Like many of you out there, I have worked hard to get to where I am today. I’ve endured setbacks, hardships, and even heartbreak. I had to work and make my own money in order to buy my car, pay for my cell phone, and buy my clothes. Of course, I had help from family along the way, but very little financially. That’s not to say that my family did not lend money to me when I needed it, but it was never for large amounts and expecting help in paying for four years of college was out of the question, my family simply did not have that kind of money, so like most American college students, I had to rely on loans and work near full-time hours while going to school full-time.
Now that I have been out of college for a month, I graduated in December of 2015, I begin the much dreaded job search. I can say that my luck might be a little bit better than some of those graduates who have come before me in recent years, as the job market and the economy has greatly improved these past few years however; there is that one little word that discourages me. That word is “experience”. Now, I’m not the type of person who gets discouraged easily, I always believe that the grass is greener on the other side, but as I browse jobs postings on the numerous employment websites and find something that I might be interested in or falls inline with the two subjects I majored in (Justice Studies and Political Science), I see that word, experience. The employer wants you to have ten years of experience doing this, and seven years of experience doing that. How exactly does a college graduate get “experience” if nobody is willing to give them a shot and allow them to prove themselves. As far as I’m concerned, I have a lot of experience and there’s not much that I can’t do. I interned for a U.S Senator, worked on a gubernatorial campaign, interned for a nonprofit organization made up of community lawyers who advocated and fought for First Amendment rights in the Northwestern region of Illinois, and have worked in retail for eight years. How’s that for “experience”?
The discouragement on the other side of “experience” are the jobs that are open to you no matter what you studied or how good or how poor your GPA was, and those are sales jobs. I can’t even count how many of these jobs I see everyday, or how many emails and phone calls I get from recruiters for such jobs. I must say, that these jobs postings sound good; they promise good pay, and all of these benefits and perks. You think it all sounds peachy, then you go to a website such as glassdoor.com, read the reviews, find out that not only is the pay commission based, it’s also door-to-door, putting wear and tear on your car, and getting doors slammed in your face. There is of course, those reviews about how terrible management is and how poorly they treat you. In my opinion, such employers think you’re an idiot and they set this trap to lure college graduates who have hopes of earning money and going somewhere in the world to their crappy sales job. And all of those marketing job postings you see, most of the time, those are the same thing. The truth is that the concept works like this; you’re a college graduate and you want to make money. You take one of these positions most likely because a recruiter sweet talked you, made it sound like the greatest thing ever and you accepted. While you’re miserable and not making any money, the recruiter just got paid! They’re in it for them, not for you.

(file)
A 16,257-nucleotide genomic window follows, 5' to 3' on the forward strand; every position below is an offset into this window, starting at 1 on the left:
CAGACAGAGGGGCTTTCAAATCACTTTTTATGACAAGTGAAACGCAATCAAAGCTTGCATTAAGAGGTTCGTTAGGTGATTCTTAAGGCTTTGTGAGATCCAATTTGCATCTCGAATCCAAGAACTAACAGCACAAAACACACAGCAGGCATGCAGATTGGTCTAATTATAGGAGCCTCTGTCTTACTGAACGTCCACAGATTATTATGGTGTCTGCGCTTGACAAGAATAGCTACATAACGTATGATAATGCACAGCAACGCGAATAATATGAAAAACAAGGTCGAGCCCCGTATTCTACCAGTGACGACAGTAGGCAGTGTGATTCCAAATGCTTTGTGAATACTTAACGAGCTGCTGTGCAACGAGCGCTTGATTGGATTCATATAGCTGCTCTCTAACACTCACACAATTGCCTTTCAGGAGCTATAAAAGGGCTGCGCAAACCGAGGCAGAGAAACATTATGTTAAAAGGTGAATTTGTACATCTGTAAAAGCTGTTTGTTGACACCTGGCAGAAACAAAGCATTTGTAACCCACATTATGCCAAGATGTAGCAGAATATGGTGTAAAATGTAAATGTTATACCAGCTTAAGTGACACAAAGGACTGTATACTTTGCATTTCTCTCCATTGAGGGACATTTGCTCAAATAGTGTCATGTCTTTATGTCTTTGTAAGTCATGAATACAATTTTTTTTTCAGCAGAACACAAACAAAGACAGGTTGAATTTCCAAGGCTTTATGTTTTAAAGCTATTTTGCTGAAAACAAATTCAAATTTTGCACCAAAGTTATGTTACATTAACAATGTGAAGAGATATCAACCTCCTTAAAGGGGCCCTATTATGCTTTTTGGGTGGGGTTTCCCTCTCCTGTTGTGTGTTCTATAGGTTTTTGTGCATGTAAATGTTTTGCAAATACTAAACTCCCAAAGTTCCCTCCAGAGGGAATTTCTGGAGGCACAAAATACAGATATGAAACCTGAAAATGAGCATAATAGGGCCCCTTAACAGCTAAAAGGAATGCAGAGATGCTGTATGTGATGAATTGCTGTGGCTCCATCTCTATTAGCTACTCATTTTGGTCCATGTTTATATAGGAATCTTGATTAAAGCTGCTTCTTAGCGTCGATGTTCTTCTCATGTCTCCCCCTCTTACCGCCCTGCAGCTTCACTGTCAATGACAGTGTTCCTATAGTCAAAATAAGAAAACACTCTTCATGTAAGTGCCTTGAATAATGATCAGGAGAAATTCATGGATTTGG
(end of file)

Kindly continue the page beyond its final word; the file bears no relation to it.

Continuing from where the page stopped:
Finally, I want to touch on these so called “staffing” agencies. I don’t think they’re a bad thing even though most of the jobs they have to offer you with various employers are temporary, they are a good resource for somebody who has been out of work because they were laid off or for whatever the reason might be, but in my view, this is not practical for a recent college graduate. The reason I say this is because a new graduate is not looking for something temporary, they are looking for something permenant which they can do for many years or in some cases, for the rest of their lives. Recently, I spoke to a woman from one of these agencies, she was very nice and of course was trying to sweet talk me into taking a temporary position with one of the many employers they work with. She told me that many of the people who work for the employers they interact with get hired on after several months of temp work, but how is this practical for a college student who has loans to pay off and can’t afford to be without a paycheck for any given amount of time? And this is what I told the lady, I simply cannot give up the retail job that I have been working throughout college to take a temporary job which might not turn into something permanent and be without a paycheck.
My search of course will continue. I’m looking to get into nonprofit or government, work for a while and publish some writing, which has always been a dream of mine before going back for my Master’s and hopefully getting into politics to help make a positive difference for all, another dream of mine. Before I wrap this up, I want all of you college graduates out there who are in this boat with me, to get two things into your head. One; never give up on your job search. Your first job may not be your dream job, but it will be a step in the right direction. Your first job and your dream job will come, and don’t be afraid to call and follow up on your application. This is not taboo, in fact it is just the opposite and most people will tell you so. Following up, shows enthusiasm and interest for the position. Second; never give up on your dreams, in my opinion, one only fails if they give up. You may not succeed right away, but keep trying and you certainly will succeed. I have not yet found that stepping stone job and certainly not my dream job, but be optimistic with me and we will not fail. Best of luck and may 2016 be your year!